Second, unlike physical violence, the behavior now called domestic violence by the court is legal. Parliament has passed no law that prohibits people from raising their voices in the privacy of their own homes as long as they don’t disturb their neighbors. And there is no law telling adults how to budget their private money so as to pay their expenses. So what the Supreme Court has done is punish, in what the article correctly calls “draconian” ways, lawful behavior.
Third, don’t the British have a right of free speech? Does that right not extend to passionate expressions of opinions and not simply bland murmurings?
Fourth, what interest does the British state have in telling adults in the (supposed) privacy of their own homes how they have to talk to each other?
Fifth, what interest does the British state have in telling adults in the (supposed) privacy of their own homes how they are to budget their funds?
Sixth, this ruling covers not only housing issues which is bad enough. Far worse, it applies to family law as well. Henceforth, according to the court, a father can be tossed out of his house and denied contact with his children for the crime of raising his voice or allegedly having done so. In short, the government’s attack on the family, far from being lessened as it should have been years ago, has been immeasurably increased. Now it’s official; unproven and unprovable allegations of lawful behavior can (and will) be used to tear families apart, and all because five judges have so ruled.
Seventh, let no one be deceived into believing that this ruling will be applied in a gender-neutral way. Domestic violence law hasn’t been to date and this ruling will be more of the same. For over four decades, men and fathers have been demonized in law, education and popular culture. The result is that, when women bring a claim of domestic violence, they are often believed whether they back up their claims with objective evidence or not. Men, having been demonized, get no such privilege. So the consequences of this ruling will be sexist, overwhelmingly used by women at the expense of men.
Don’t believe me? Just look at the photo in the linked-to article. Who’s depicted shouting?
More importantly, we know that fathers with children at home seldom file for divorce because they know to a certainty that they’ll lose their children. That was the finding of a massive study of over 40,000 divorce cases in four states of the United States conducted by sociologists Margaret Brinig and Douglas Allen. Women file 70% of divorce actions for the same reason - they know they’ll get the kids.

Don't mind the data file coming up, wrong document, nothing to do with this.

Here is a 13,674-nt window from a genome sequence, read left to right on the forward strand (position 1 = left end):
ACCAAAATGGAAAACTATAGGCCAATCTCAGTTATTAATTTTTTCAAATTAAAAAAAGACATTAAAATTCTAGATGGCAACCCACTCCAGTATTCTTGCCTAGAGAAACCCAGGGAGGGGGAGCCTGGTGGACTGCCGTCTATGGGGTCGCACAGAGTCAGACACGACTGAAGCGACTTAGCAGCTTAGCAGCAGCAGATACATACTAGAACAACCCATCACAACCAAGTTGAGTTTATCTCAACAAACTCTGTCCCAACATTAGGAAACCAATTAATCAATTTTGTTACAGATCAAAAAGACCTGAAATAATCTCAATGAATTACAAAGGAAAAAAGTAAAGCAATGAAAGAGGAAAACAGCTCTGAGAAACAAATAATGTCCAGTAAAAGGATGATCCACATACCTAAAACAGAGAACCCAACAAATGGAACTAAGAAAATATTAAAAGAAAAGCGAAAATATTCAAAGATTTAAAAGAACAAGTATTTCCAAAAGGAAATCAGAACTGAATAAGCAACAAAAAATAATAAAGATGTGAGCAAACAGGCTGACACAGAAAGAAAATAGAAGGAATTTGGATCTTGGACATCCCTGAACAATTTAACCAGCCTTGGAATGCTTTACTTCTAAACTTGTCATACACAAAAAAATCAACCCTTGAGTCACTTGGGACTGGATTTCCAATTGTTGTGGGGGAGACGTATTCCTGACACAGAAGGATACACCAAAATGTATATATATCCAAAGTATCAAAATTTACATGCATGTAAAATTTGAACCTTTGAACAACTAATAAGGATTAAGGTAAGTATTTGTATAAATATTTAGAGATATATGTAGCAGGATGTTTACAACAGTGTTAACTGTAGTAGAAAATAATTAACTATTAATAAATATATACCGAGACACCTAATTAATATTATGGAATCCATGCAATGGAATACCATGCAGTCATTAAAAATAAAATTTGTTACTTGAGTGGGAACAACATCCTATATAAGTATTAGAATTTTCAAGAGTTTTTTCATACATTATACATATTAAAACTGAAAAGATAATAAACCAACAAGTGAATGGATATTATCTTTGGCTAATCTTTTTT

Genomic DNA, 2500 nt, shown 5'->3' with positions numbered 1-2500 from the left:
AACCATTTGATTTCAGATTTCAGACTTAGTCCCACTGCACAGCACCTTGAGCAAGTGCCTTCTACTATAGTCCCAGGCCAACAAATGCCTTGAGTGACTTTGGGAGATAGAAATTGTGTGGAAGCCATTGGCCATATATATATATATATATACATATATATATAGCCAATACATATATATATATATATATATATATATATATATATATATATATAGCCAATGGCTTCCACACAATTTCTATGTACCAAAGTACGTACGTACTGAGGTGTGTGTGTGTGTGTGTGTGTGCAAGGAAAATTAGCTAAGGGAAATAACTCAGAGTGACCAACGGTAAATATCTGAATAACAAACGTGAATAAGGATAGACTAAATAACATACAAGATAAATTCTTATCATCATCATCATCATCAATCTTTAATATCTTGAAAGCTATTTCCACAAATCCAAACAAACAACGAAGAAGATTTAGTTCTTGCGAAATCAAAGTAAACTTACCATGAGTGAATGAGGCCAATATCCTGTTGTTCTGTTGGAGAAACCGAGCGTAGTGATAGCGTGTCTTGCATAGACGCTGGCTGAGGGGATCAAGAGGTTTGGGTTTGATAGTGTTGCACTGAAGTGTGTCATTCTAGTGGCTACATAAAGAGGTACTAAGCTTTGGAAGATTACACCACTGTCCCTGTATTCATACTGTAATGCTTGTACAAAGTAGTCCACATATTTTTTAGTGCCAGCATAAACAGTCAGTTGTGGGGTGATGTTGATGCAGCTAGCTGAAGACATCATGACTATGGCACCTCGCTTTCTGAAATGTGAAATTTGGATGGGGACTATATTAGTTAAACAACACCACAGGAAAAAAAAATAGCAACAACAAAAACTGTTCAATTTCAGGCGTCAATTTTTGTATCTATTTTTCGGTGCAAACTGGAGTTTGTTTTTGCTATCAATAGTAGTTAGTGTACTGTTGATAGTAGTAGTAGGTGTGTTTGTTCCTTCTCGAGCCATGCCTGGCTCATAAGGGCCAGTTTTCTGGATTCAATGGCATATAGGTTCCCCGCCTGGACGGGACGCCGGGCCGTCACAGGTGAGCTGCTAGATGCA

Now the British Supreme Court has made doing so even easier than it has been to date. Fathers won’t cry “domestic violence” based on being shouted at because they know they’ll lose the kids if they do. So the court’s ruling is a direct slap at fathers and yet another assist to mothers who’ve decided that their kids don’t need a dad after all.
Eighth, what if a father yells at his teenage son? According to the judges, that’s domestic violence and we all know that parents can lose their parental rights if violence against kids is proven. So apparently one “For the last time turn that music down!” is grounds for termination of rights. As I understand the court’s ruling, it can’t happen any other way.
And then, what happens if the kid yells at his father. Is that domestic violence too?
Let’s be clear. This is one of the worst imaginable decisions. Essentially everything about it is wrong, from its basic reasoning to its unquestionable consequences. The worst thing about it is its tendency to dramatically undermine families that are under far too much stress as it is.
The British Parliament should - no, must - immediately move to correct this misguided ruling. It must enact legislation that states clearly that when statutes say ‘domestic violence’ they mean physical violence. It is not for courts to willy-nilly distort the plain meaning of Britain’s laws in the service of radical notions of social engineering that, over the years, have proven themselves to be far more deleterious to British society than not.
If Parliament fails to immediately correct this travesty of “justice,” the consequences to British society will be incalculable.